SAS adds Generative AI to Customer Intelligence 360 Martech platform

Generative AI, with its focus on content creation, is particularly well suited to marketing and, responsibly managed, can enhance all aspects of the marketing process.

Jon Moran, Head of Martech Solutions Marketing at SAS

LAS VEGAS – One of the specialized announcements made during the SAS Explore event here, which concludes today, is the integration of Generative AI capabilities to the SAS Customer Intelligence 360 Martech platform. It makes marketers much more effective by using Generative AI models to upgrade the whole customer engagement life cycle, from marketing planning and audience creation at the start, through to journey design, and  creating channel specific creative, and concluding with reporting and measurement. It’s flexibility should also make it attractive to channel partners.

“The solution area in SAS that focuses on Martech we call customer intelligence, but it’s essentially a customer engagement platform that runs alongside of other SAS technologies,” said Jon Moran, Head of Martech Solutions Marketing at SAS. “SAS Customer Intelligence 360 is the actual name of the Martech platform. When you say the words ‘customer intelligence,’ people think we do competitive intelligence or something like that, but that’s not we do. About six years ago, we actually considered changing the name, and we conducted a study around that, and after several months the company that we worked with on this found that we actually had some brand equity and brand recognition with that term, and we should keep that name.”

The new Generative AI capabilities involves the capability of integrating SAS with generative AI providers for assistance in streamlining marketing planning, content creation. It is integrated with the Customer Intelligence 360 platform.

“It’s not a separate product, but just a capability that has been added to the platform,” Moran noted. As a result, it’s not a separate product that SAS marketing customers have to buy.

He stressed that the addition of the new Generative AI capabilities does not change fundamentally what the platform does.

“It is a custom integration whereby if an organization is prepared to start using Generative AI capabilities, they can, along with SAS, set up this integration where they can bring the Large Language Model [LLM] provider of their choice, such as Chat GPT, Open AI or Google Bard. The purpose of that integration is not to  replace the work that marketers are doing, but instead to enhance their power with speed, with productivity, and with quicker time to market for a lot of the  marketing tasks that they’re already doing.”

Moran stressed that the new capabilities really empower marketers from a content creation perspective.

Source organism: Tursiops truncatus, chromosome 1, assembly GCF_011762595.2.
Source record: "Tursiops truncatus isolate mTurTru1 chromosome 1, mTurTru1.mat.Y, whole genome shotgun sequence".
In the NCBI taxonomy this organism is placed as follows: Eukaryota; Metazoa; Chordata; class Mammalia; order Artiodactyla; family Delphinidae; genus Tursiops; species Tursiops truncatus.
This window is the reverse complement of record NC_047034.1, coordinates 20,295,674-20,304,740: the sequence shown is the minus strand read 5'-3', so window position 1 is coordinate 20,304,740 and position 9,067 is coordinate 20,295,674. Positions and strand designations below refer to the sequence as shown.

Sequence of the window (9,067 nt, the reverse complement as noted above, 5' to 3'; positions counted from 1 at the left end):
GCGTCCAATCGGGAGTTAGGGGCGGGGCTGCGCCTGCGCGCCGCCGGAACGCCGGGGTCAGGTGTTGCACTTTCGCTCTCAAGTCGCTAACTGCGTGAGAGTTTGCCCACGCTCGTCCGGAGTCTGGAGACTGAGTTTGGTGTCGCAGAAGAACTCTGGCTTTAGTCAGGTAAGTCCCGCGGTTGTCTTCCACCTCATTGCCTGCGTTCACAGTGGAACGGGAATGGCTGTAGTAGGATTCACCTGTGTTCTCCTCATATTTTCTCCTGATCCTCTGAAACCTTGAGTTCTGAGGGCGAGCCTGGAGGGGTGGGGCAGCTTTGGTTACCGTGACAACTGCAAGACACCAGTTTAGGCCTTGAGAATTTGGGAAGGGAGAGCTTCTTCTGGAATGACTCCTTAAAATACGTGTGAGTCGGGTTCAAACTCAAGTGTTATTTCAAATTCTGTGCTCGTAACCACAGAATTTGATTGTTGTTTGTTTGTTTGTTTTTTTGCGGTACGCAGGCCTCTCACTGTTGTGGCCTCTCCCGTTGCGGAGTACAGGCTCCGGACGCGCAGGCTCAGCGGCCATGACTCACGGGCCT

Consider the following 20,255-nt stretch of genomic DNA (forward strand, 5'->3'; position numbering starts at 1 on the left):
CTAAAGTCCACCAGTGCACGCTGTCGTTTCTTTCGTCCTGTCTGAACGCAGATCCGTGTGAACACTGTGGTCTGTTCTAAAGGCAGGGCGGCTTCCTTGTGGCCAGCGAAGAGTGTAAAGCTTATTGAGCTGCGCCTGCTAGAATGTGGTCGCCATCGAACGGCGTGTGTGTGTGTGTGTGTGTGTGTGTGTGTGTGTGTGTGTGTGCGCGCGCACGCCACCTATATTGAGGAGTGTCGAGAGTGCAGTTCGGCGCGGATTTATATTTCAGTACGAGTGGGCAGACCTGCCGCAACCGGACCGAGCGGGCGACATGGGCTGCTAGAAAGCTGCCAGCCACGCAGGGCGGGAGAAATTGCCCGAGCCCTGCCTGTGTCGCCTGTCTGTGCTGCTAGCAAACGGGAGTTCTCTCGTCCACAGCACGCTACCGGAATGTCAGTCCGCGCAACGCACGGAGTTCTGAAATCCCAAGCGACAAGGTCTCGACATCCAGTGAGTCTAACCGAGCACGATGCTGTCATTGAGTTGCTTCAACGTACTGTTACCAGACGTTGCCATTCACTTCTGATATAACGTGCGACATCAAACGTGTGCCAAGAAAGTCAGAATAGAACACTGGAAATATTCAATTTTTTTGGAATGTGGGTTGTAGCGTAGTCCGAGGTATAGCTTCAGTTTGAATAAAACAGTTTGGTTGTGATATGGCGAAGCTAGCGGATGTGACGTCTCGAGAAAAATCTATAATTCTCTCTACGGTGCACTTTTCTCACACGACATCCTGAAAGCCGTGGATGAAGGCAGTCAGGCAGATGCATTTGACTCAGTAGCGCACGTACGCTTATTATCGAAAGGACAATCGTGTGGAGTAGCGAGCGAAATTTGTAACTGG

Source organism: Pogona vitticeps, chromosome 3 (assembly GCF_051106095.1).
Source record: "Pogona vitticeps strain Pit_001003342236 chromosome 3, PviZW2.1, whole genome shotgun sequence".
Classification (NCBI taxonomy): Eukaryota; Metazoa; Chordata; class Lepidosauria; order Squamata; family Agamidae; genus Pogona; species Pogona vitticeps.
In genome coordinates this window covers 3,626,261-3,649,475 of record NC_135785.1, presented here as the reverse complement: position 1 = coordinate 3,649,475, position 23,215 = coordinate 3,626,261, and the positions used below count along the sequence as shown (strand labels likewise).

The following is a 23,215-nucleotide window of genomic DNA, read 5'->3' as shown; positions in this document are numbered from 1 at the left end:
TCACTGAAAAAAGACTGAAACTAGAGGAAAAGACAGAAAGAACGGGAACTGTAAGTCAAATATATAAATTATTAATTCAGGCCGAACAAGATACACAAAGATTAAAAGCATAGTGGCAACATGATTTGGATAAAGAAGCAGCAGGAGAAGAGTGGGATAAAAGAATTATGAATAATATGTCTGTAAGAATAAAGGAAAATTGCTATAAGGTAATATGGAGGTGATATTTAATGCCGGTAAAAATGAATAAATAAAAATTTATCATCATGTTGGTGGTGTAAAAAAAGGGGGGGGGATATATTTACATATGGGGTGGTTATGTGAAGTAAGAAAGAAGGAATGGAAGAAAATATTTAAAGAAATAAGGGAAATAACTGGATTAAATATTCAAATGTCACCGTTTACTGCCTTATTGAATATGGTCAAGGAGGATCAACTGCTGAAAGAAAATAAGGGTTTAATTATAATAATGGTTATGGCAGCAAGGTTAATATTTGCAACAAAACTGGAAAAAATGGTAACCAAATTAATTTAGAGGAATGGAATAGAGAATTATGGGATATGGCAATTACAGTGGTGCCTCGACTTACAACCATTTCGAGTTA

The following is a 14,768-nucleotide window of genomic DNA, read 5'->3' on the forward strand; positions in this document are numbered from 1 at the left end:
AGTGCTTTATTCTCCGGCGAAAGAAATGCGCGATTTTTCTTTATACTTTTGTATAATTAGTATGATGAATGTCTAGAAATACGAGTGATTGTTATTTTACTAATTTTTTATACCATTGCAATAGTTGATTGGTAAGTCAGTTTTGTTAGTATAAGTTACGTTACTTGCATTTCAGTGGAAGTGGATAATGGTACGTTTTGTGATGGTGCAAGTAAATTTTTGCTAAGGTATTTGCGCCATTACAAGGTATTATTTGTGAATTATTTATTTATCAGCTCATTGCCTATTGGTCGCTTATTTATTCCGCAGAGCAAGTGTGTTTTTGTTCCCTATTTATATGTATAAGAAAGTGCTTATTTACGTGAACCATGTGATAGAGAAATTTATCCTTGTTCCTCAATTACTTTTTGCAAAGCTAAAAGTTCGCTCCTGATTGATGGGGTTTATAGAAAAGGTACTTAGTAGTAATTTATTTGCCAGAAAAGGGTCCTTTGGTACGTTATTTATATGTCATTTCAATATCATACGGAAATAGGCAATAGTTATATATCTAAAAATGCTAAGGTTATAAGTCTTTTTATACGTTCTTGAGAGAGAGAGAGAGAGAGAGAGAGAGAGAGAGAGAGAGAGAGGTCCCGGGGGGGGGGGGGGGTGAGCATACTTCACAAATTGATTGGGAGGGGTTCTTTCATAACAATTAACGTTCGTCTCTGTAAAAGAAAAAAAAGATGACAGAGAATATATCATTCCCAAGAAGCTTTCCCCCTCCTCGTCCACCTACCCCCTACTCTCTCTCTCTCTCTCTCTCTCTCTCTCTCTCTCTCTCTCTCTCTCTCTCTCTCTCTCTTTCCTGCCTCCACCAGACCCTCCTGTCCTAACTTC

“The thing that Generative AI in marketing is most commonly known for is the ability to create content,” he said. “It can generate images, subject lines for emails, and really any other types of creative that that a marketer may want to use. And the reason that’s nice is because you know a marketer can say, well, you know, I’ve got an idea for an email that I want to send out, but it needs to be focused on a certain region, in a certain season, and it will give you multiple variations of content options for that.

“Because the Generative AI helps to actually create the structure of the emails, you know you can generate a segment, bring it in, generate content and bring it in, and add in subject lines and images and that sort of thing. It can handle that whole entire process.”

Moran also emphasized SAS’s focus on safely and responsibly introducing generative AI technology into marketing environments, including prioritizing data privacy, ensuring AI-generated content is reviewed and approved by humans, and all work is shown, meaning that the process is transparent to indicate how an AI algorithm arrived at its conclusions and recommendations.

“We are very focused with this integration on seriously urging that Generative AI is not a silver bullet and it shouldn’t be used in a standalone capacity,” he said. “There should be guardrails and approvals and those sorts of things in place. Generative AI is not yet to the point where it can just be set loose in the wild, so to speak.”

Moran said that SAS enjoys a competitive advantage in what is swiftly becoming a growing market not just because of their long analytics experience, but because of their open approach to integrating Generative AI.

“I think one of the things that’s differentiates us from those competitors is a lot of the things that they’re announcing involve integration to a single generative AI provider. One of the things that we did purposefully was we said you can bring your own provider. So if you’re already working with an Amazon Sagemaker or a Bedrock, or Google Bard, you can bring that to this integration, versus us telling you which one you have to use. We leave it completely up to the customer that we’re working with or the prospect that we’re talking to. We’re not breaking it out and saying, you know, you’re in retail, you have to use this or you should use this. We’re leaving that up to the organization.”

The extent to which the reseller channel is involved with marketing platforms varies considerably by company, but given SAS’s focus now on improving the ability of partners to bring in deals, this new capability should attract partner interest.

“This could certainly work for channels,” Moran said. “They could certainly leverage this and use this as a as a talking point or selling point. This is very flexible, and because this integration is set up through our SAS connector framework, it allows organizations to not only integrate with Generative AI, but with other kinds of technologies in solutions in their platform ecosystem. There are a variety of different use cases that can be satisfied with this broader framework for custom integrations.”